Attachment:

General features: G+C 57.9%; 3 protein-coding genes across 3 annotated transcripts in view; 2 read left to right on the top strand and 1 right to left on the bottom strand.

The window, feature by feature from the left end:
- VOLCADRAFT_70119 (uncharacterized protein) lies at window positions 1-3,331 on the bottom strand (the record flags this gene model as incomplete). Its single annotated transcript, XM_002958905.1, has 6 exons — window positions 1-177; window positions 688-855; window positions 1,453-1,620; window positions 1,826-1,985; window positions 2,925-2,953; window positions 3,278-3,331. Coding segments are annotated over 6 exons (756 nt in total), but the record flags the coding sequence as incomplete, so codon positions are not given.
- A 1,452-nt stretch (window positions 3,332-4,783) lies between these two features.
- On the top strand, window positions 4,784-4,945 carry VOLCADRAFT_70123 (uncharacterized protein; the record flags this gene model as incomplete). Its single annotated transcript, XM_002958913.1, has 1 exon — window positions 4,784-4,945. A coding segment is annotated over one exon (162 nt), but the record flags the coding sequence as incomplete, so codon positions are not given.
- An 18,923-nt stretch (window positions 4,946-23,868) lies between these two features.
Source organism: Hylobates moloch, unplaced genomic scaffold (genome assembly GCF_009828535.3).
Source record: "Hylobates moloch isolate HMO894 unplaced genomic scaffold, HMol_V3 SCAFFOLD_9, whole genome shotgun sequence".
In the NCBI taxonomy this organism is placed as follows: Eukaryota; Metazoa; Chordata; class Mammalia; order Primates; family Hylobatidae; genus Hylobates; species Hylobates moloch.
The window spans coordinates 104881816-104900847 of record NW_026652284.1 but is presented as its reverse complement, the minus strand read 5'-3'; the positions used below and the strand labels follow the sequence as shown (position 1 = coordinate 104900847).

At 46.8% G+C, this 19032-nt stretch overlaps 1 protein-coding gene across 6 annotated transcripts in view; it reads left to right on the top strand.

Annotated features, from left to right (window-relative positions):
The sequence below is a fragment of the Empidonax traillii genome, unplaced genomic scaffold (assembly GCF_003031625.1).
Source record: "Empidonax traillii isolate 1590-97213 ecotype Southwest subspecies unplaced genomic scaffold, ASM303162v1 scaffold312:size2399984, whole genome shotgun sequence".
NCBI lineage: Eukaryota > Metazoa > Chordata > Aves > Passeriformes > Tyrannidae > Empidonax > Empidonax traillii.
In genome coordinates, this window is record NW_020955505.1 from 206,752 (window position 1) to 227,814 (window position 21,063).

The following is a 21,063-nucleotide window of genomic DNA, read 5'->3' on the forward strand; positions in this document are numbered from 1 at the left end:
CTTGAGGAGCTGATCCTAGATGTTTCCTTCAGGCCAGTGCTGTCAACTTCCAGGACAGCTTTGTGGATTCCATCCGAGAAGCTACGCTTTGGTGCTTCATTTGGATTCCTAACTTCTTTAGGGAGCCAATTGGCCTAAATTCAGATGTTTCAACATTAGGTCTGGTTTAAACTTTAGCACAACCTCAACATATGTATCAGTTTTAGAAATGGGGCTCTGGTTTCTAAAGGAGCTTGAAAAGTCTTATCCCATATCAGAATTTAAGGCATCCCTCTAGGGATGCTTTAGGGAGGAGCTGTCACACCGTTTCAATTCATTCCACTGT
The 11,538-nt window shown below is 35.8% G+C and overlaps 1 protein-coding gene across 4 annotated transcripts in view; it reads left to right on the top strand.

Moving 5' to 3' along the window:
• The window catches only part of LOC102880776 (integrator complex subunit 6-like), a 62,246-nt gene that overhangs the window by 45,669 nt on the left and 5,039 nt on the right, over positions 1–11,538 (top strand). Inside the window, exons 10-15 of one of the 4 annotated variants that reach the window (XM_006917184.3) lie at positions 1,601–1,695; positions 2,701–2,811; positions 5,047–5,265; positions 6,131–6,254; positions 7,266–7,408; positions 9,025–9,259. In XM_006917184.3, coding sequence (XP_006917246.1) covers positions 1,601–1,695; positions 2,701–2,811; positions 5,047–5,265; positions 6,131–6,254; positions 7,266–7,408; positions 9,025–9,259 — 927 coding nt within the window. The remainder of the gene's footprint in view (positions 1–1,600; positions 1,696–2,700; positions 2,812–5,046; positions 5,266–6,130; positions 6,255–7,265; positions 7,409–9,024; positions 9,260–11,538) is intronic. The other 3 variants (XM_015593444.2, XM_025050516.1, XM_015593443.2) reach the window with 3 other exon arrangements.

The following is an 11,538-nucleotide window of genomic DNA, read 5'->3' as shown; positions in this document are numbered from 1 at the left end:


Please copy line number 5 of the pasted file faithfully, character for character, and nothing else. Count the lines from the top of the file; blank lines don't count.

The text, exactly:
- On the top strand, window positions 4,784-4,945 carry VOLCADRAFT_70123 (uncharacterized protein; the record flags this gene model as incomplete). Its single annotated transcript, XM_002958913.1, has 1 exon — window positions 4,784-4,945. A coding segment is annotated over one exon (162 nt), but the record flags the coding sequence as incomplete, so codon positions are not given.